Language Equality and Acquisition for Deaf Kids (LEAD-K): State Legislation

Summary: The American Speech-Language-Hearing Association (ASHA) strongly supports ensuring young children who are deaf or hard of hearing (D/HH) have a strong language foundation for kindergarten readiness and academic success. ASHA also supports a family’s right to decide the most appropriate language(s) (e.g., American Sign Language, spoken language, or both), communication mode(s) (e.g., augmentative and alternative communication), and education plan for their child. ASHA affirms the decision-making authority of the Individualized Family Service Plan (IFSP) and Individualized Education Program (IEP) teams required under the Individuals with Disabilities Education Act (IDEA).

Talking Points 
Member advocacy outreach and talking points.

Issue Brief [PDF]
ASHA's position and advocacy strategy with decision makers.

Resources

Sample Opinion Editorial (Op-Ed) for ASHA members to submit to their local newspaper or other publication opposing LEAD-K legislation introduced in the states.

Hands & Voices FL3: Support and resources for families with deaf or hard of hearing children

Centers for Disease Control and Prevention: Hearing Loss in Children 

Sample Bill

South Carolina S.B. 280
Requires the development of a parent resource and the creation of a costly 13 member committee to select communication milestones, assessments, and advocates for parents of children who are deaf or hard of hearing. The committee consists primarily of proponents of American Sign Language (ASL) and would duplicate the role of the Individual Family Services Plan (IFSP) team.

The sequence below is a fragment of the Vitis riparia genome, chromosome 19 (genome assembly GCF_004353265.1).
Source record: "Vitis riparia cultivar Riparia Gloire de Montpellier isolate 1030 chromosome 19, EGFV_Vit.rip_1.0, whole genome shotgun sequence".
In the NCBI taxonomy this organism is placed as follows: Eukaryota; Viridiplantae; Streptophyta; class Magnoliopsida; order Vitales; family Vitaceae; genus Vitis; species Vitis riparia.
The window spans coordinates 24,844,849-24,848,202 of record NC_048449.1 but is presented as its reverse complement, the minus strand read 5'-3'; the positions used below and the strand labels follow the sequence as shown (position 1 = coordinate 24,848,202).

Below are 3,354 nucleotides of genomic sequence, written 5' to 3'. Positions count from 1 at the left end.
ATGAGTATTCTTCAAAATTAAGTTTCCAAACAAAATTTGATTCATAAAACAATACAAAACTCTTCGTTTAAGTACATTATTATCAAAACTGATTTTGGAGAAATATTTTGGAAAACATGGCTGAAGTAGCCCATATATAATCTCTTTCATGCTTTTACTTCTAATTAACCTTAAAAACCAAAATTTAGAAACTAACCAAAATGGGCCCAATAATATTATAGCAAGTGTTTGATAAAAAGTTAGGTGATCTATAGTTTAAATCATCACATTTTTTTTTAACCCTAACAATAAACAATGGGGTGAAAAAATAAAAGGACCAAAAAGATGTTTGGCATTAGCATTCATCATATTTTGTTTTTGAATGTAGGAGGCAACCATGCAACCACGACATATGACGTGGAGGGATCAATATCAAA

ASHA's Model Bill [PDF] (Modified from LEAD-K/A.G.Bell Model Bill)      
ASHA's model language, which emphasize a parent’s right to choose the appropriate language/communication modality for their child and family, requires the State Department of Education or Department of Health ("lead agency") to develop a comprehensive and unbiased parent resource that includes developmental milestones, appropriate assessments, and other information to assist families. The model language also requires the lead agency to distribute the resource to parents, resource centers, health centers, and education agencies, and recommends that the lead agency utilize experts in the state to help develop the resource.

ASHA Corporate Partners